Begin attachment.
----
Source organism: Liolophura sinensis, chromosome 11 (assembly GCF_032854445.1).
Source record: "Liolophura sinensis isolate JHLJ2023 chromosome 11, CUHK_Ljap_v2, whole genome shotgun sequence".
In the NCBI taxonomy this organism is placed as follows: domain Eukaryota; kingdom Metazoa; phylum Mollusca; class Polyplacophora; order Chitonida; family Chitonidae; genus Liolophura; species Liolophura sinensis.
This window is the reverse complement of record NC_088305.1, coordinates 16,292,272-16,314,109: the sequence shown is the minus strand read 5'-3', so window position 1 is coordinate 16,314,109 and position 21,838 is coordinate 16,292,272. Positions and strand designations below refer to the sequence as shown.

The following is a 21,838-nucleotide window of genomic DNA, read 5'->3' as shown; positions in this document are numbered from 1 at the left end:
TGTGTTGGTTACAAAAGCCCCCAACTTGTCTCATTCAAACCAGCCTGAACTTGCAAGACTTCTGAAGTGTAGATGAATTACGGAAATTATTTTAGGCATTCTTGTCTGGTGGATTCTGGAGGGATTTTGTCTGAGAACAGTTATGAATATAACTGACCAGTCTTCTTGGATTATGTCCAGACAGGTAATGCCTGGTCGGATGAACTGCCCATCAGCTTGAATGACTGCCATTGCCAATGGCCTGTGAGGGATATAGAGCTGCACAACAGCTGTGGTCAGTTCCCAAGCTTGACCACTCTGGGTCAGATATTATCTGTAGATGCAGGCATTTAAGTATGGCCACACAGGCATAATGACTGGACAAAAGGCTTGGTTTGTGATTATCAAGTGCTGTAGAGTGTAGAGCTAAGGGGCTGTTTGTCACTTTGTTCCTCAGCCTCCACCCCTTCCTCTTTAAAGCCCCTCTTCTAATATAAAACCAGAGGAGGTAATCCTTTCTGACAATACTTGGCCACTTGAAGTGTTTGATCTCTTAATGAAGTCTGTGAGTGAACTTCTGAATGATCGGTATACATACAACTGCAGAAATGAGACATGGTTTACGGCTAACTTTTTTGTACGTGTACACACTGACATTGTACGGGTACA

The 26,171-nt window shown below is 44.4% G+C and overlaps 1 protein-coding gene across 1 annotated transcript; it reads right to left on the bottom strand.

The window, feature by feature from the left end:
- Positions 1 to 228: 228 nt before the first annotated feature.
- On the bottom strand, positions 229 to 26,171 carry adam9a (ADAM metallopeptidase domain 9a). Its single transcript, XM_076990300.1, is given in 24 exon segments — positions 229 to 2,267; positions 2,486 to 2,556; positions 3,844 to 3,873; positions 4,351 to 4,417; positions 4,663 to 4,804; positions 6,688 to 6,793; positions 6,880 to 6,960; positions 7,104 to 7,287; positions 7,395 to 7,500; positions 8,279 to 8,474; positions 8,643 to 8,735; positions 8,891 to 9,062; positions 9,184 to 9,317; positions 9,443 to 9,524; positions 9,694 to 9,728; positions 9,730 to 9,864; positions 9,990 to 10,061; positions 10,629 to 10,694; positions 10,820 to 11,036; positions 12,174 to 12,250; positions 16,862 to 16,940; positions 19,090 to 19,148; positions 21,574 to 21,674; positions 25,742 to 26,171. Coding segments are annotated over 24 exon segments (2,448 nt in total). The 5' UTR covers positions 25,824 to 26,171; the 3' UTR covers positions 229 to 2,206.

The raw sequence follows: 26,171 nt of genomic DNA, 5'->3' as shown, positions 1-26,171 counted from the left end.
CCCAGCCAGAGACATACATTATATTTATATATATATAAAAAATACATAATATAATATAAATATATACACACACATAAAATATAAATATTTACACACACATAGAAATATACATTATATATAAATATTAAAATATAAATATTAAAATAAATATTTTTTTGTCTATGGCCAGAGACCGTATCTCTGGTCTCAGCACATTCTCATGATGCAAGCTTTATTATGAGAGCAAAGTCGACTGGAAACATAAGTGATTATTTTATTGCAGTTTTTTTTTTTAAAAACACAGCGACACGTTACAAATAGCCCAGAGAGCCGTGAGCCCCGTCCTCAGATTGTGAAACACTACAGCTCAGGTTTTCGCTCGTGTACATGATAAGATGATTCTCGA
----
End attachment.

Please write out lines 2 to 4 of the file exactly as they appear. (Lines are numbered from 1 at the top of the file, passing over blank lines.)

Source record: "Liolophura sinensis isolate JHLJ2023 chromosome 11, CUHK_Ljap_v2, whole genome shotgun sequence".
In the NCBI taxonomy this organism is placed as follows: domain Eukaryota; kingdom Metazoa; phylum Mollusca; class Polyplacophora; order Chitonida; family Chitonidae; genus Liolophura; species Liolophura sinensis.
This window is the reverse complement of record NC_088305.1, coordinates 16,292,272-16,314,109: the sequence shown is the minus strand read 5'-3', so window position 1 is coordinate 16,314,109 and position 21,838 is coordinate 16,292,272. Positions and strand designations below refer to the sequence as shown.